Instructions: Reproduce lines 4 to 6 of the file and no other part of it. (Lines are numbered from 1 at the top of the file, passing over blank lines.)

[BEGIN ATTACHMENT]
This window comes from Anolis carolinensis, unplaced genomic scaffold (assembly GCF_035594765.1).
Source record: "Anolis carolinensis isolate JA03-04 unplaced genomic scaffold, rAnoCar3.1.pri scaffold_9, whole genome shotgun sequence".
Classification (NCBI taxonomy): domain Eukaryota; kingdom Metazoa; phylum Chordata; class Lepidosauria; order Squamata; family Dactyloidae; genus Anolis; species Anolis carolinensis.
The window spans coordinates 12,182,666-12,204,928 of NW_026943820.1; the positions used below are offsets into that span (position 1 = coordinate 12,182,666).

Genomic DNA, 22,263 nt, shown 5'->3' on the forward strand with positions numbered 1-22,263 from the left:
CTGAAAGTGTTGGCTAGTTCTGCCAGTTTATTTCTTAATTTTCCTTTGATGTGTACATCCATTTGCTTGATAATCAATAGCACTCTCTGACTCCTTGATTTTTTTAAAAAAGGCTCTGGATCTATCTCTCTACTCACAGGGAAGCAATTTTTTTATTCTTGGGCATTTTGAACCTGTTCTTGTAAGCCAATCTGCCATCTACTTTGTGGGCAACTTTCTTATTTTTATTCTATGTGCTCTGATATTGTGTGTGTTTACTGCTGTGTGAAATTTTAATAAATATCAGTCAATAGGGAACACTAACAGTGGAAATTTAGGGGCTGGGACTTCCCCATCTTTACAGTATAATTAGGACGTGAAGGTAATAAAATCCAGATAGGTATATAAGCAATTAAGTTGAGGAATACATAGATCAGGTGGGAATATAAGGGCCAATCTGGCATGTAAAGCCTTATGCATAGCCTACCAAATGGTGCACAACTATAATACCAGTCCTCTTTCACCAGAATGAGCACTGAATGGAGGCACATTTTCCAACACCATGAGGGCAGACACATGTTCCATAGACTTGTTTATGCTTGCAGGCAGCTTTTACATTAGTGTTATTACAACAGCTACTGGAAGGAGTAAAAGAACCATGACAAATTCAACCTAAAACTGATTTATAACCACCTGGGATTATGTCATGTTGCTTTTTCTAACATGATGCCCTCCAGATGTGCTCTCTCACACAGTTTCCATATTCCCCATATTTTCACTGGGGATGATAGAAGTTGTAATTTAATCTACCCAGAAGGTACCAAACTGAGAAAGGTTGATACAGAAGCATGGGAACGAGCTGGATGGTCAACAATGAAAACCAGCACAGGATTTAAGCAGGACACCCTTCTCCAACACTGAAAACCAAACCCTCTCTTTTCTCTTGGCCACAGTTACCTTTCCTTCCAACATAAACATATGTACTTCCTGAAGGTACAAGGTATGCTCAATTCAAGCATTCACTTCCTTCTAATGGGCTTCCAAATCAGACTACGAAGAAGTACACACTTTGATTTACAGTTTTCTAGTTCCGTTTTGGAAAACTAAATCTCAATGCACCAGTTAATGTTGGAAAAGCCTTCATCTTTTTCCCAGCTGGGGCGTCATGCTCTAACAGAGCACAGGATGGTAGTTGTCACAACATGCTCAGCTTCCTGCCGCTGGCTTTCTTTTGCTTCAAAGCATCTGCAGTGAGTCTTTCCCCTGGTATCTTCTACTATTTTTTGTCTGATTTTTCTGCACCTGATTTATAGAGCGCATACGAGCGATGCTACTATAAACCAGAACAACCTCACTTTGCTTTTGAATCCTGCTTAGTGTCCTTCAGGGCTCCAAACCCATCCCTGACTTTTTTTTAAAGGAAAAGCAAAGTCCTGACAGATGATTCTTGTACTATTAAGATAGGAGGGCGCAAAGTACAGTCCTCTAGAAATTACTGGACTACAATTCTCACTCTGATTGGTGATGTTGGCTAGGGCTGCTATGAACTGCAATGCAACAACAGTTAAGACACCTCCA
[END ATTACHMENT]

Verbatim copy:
The window spans coordinates 12,182,666-12,204,928 of NW_026943820.1; the positions used below are offsets into that span (position 1 = coordinate 12,182,666).

Genomic DNA, 22,263 nt, shown 5'->3' on the forward strand with positions numbered 1-22,263 from the left:
CTGAAAGTGTTGGCTAGTTCTGCCAGTTTATTTCTTAATTTTCCTTTGATGTGTACATCCATTTGCTTGATAATCAATAGCACTCTCTGACTCCTTGATTTTTTTAAAAAAGGCTCTGGATCTATCTCTCTACTCACAGGGAAGCAATTTTTTTATTCTTGGGCATTTTGAACCTGTTCTTGTAAGCCAATCTGCCATCTACTTTGTGGGCAACTTTCTTATTTTTATTCTATGTGCTCTGATATTGTGTGTGTTTACTGCTGTGTGAAATTTTAATAAATATCAGTCAATAGGGAACACTAACAGTGGAAATTTAGGGGCTGGGACTTCCCCATCTTTACAGTATAATTAGGACGTGAAGGTAATAAAATCCAGATAGGTATATAAGCAATTAAGTTGAGGAATACATAGATCAGGTGGGAATATAAGGGCCAATCTGGCATGTAAAGCCTTATGCATAGCCTACCAAATGGTGCACAACTATAATACCAGTCCTCTTTCACCAGAATGAGCACTGAATGGAGGCACATTTTCCAACACCATGAGGGCAGACACATGTTCCATAGACTTGTTTATGCTTGCAGGCAGCTTTTACATTAGTGTTATTACAACAGCTACTGGAAGGAGTAAAAGAACCATGACAAATTCAACCTAAAACTGATTTATAACCACCTGGGATTATGTCATGTTGCTTTTTCTAACATGATGCCCTCCAGATGTGCTCTCTCACACAGTTTCCATATTCCCCATATTTTCACTGGGGATGATAGAAGTTGTAATTTAATCTACCCAGAAGGTACCAAACTGAGAAAGGTTGATACAGAAGCATGGGAACGAGCTGGATGGTCAACAATGAAAACCAGCACAGGATTTAAGCAGGACACCCTTCTCCAACACTGAAAACCAAACCCTCTCTTTTCTCTTGGCCACAGTTACCTTTCCTTCCAACATAAACATATGTACTTCCTGAAGGTACAAGGTATGCTCAATTCAAGCATTCACTTCCTTCTAATGGGCTTCCAAATCAGACTACGAAGAAGTACACACTTTGATTTACAGTTTTCTAGTTCCGTTTTGGAAAACTAAATCTCAATGCACCAGTTAATGTTGGAAAAGCCTTCATCTTTTTCCCAGCTGGGGCGTCATGCTCTAACAGAGCACAGGATGGTAGTTGTCACAACATGCTCAGCTTCCTGCCGCTGGCTTTCTTTTGCTTCAAAGCATCTGCAGTGAGTCTTTCCCCTGGTATCTTCTACTATTTTTTGTCTGATTTTTCTGCACCTGATTTATAGAGCGCATACGAGCGATGCTACTATAAACCAGAACAACCTCACTTTGCTTTTGAATCCTGCTTAGTGTCCTTCAGGGCTCCAAACCCATCCCTGACTTTTTTTTAAAGGAAAAGCAAAGTCCTGACAGATGATTCTTGTACTATTAAGATAGGAGGGCGCAAAGTACAGTCCTCTAGAAATTACTGGACTACAATTCTCACTCTGATTGGTGATGTTGGCTAGGGCTGCTATGAACTGCAATGCAACAACAGTTAAGACACCTCCA